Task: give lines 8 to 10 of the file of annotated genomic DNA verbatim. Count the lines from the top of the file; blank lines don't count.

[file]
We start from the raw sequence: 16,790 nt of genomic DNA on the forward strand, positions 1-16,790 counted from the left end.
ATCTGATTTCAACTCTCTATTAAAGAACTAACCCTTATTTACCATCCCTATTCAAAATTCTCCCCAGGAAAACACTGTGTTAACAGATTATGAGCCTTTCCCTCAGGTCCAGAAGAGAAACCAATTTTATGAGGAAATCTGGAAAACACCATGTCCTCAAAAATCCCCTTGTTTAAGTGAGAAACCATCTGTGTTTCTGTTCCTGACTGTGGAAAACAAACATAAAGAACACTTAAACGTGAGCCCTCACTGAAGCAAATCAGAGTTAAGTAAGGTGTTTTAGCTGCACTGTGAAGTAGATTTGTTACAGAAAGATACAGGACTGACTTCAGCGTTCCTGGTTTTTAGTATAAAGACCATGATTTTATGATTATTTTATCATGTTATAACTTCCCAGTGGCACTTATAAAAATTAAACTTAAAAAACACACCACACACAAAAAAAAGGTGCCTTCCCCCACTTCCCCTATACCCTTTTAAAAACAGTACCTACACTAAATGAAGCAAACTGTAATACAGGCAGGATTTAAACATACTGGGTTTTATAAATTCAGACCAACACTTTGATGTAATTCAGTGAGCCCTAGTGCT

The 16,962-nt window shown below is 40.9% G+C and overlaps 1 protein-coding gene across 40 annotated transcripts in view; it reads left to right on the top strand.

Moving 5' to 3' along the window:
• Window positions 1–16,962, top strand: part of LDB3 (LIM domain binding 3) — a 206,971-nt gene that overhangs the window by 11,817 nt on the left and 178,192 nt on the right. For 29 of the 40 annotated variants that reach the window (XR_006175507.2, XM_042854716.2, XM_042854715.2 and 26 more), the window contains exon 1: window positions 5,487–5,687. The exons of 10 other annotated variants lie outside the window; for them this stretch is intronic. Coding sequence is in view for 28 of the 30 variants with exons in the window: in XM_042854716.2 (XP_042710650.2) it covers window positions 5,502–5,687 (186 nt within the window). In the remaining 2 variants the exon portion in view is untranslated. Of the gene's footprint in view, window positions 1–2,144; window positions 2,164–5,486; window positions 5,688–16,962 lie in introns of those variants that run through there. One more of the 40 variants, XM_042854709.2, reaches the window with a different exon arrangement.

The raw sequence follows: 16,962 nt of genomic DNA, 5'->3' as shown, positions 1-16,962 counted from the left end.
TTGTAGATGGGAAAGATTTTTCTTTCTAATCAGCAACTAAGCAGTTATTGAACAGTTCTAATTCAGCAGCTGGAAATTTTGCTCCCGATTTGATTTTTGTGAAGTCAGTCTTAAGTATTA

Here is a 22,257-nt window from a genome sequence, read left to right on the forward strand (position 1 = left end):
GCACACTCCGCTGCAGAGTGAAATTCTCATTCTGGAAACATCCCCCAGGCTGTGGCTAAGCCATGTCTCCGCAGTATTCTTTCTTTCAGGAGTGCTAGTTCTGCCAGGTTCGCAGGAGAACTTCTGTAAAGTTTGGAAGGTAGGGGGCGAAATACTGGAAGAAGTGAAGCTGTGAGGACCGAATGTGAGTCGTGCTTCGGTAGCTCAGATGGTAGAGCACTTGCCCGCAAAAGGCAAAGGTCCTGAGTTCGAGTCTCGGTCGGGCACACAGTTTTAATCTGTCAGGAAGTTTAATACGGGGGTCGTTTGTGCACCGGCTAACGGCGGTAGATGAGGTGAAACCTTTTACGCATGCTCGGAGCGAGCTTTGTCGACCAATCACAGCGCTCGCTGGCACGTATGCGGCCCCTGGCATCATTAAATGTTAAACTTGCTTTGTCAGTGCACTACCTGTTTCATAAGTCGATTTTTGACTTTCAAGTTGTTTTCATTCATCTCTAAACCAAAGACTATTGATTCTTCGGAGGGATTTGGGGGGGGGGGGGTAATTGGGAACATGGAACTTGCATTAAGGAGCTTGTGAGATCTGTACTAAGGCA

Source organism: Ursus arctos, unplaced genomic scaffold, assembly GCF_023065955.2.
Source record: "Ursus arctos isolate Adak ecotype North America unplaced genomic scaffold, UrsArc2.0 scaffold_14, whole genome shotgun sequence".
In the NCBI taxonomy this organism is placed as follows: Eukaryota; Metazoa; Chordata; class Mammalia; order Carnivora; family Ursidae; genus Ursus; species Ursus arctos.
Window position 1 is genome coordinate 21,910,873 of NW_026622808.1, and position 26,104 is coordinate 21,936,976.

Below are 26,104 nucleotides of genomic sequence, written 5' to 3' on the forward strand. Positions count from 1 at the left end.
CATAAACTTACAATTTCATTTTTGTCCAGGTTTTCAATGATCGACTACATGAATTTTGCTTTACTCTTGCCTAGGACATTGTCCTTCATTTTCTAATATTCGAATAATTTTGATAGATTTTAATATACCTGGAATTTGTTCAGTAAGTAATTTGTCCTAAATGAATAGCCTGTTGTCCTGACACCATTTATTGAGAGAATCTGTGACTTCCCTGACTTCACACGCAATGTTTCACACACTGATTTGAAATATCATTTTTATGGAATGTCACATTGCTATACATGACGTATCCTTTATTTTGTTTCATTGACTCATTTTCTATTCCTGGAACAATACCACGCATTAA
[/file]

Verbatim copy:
Here is a 22,257-nt window from a genome sequence, read left to right on the forward strand (position 1 = left end):
GCACACTCCGCTGCAGAGTGAAATTCTCATTCTGGAAACATCCCCCAGGCTGTGGCTAAGCCATGTCTCCGCAGTATTCTTTCTTTCAGGAGTGCTAGTTCTGCCAGGTTCGCAGGAGAACTTCTGTAAAGTTTGGAAGGTAGGGGGCGAAATACTGGAAGAAGTGAAGCTGTGAGGACCGAATGTGAGTCGTGCTTCGGTAGCTCAGATGGTAGAGCACTTGCCCGCAAAAGGCAAAGGTCCTGAGTTCGAGTCTCGGTCGGGCACACAGTTTTAATCTGTCAGGAAGTTTAATACGGGGGTCGTTTGTGCACCGGCTAACGGCGGTAGATGAGGTGAAACCTTTTACGCATGCTCGGAGCGAGCTTTGTCGACCAATCACAGCGCTCGCTGGCACGTATGCGGCCCCTGGCATCATTAAATGTTAAACTTGCTTTGTCAGTGCACTACCTGTTTCATAAGTCGATTTTTGACTTTCAAGTTGTTTTCATTCATCTCTAAACCAAAGACTATTGATTCTTCGGAGGGATTTGGGGGGGGGGGGGTAATTGGGAACATGGAACTTGCATTAAGGAGCTTGTGAGATCTGTACTAAGGCA

Source organism: Ursus arctos, unplaced genomic scaffold, assembly GCF_023065955.2.